Atmospheric Science Letters
Copyright © 2014 Royal Meteorological Society
Edited By: Revd Professor Ian N. James
Impact Factor: 1.876
ISI Journal Citation Reports © Ranking: 2013: 34/76 (Meteorology & Atmospheric Sciences)
Online ISSN: 1530-261X
Just Published Articles
- Implication of Madden–Julian Oscillation phase on the Eastern Amazon climate
Juarez Ventura de Oliveira, Maria Isabel Vitorino and Leonardo Deane de Abreu Sá
Article first published online: 27 JAN 2015 | DOI: 10.1002/asl2.560
- Role of tropical Indian Ocean air–sea interactions in modulating Indian summer monsoon in a coupled model
Jasti S. Chowdary, Arti B. Bandgar, C. Gnanaseelan and Jing-Jia Luo
Article first published online: 24 JAN 2015 | DOI: 10.1002/asl2.561
- Urban extent enhances extreme precipitation over the Pearl River Delta, China
Dagang Wang, Peng Jiang, Guiling Wang and Dashan Wang
Article first published online: 12 JAN 2015 | DOI: 10.1002/asl2.559
- Does convection vary in different cloud disturbances?
Yoshiaki Miyamoto, Ryuji Yoshida, Tsuyoshi Yamaura, Hisashi Yashiro, Hirofumi Tomita and Yoshiyuki Kajikawa
Article first published online: 12 JAN 2015 | DOI: 10.1002/asl2.558
- An initial assessment of observations from the Suomi-NPP satellite: data from the Cross-track Infrared Sounder (CrIS)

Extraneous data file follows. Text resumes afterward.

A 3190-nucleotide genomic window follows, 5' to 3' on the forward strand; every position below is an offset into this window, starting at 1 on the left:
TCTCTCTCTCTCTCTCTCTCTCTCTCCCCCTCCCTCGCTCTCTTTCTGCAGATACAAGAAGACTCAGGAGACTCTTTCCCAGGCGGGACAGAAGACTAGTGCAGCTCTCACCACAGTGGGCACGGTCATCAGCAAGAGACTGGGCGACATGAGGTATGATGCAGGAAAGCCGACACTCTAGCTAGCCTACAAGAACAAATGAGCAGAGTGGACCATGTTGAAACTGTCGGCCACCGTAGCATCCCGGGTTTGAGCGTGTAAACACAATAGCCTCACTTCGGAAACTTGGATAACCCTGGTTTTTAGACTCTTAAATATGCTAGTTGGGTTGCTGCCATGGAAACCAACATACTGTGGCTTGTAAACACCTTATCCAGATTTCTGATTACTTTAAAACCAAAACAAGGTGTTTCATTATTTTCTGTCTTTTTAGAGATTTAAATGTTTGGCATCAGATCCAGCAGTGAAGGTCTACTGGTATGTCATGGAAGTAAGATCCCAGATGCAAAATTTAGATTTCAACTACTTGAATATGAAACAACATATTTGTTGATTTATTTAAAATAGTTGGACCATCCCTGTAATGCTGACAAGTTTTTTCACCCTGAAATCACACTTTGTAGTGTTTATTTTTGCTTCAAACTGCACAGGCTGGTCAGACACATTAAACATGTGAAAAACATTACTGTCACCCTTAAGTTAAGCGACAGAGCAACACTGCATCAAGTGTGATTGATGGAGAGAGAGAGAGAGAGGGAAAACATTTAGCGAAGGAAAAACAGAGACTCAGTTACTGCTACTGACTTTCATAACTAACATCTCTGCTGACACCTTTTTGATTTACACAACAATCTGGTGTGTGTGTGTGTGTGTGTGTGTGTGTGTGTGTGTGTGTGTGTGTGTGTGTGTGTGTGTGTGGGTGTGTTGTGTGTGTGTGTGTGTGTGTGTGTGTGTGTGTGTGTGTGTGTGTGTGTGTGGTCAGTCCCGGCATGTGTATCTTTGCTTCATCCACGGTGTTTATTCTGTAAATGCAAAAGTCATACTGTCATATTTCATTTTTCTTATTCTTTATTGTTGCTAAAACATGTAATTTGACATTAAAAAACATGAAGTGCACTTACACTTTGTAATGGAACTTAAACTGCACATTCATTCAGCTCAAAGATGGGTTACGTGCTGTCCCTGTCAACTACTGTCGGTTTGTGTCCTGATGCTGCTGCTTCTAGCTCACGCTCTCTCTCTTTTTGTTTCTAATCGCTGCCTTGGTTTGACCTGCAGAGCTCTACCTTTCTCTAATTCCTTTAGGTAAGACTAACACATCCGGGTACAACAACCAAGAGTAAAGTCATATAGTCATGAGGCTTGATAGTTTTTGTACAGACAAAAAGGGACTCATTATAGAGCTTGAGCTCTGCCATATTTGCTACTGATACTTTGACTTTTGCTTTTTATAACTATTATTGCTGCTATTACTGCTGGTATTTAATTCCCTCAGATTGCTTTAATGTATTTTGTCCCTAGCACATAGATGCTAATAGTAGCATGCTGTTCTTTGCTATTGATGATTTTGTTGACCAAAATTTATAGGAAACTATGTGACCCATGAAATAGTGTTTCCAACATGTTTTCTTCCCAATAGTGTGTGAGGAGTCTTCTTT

Andrew Smith, Nigel Atkinson, William Bell and Amy Doherty
Article first published online: 5 JAN 2015 | DOI: 10.1002/asl2.551
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News and Information
NEW PRESS RELEASE: Atmospheric Science Letters in the news!
Smart cyclone alerts over the Indian subcontinent
This article describes a first application of mobile telephony alerts for an extreme weather event - the progression and landfall of cyclone Phailin. The international media picked up on the cyclone Phailin story (11th–12th October 2013) - 800 000 people were evacuated within 48 h. Here we describe a novel scheme using Weather Research and Forecasting (WRF) simulations and mobile phone alerts for cyclone warnings. Cellphones have a deep penetration even in rural pockets of India and it is anticipated that the results of this commentary will inspire disaster mitigation efforts over many parts of the developing world.
Can marine cloud brightening reduce coral bleaching?
The seeding of marine clouds to cool sea surface temperatures could protect threatened coral reefs from being bleached by warming oceans. Research, published in Atmospheric Science Letters, proposes that a targeted version of the geo-engineering technique could give coral a fifty year ‘breathing space’ to recover from acidification and warming.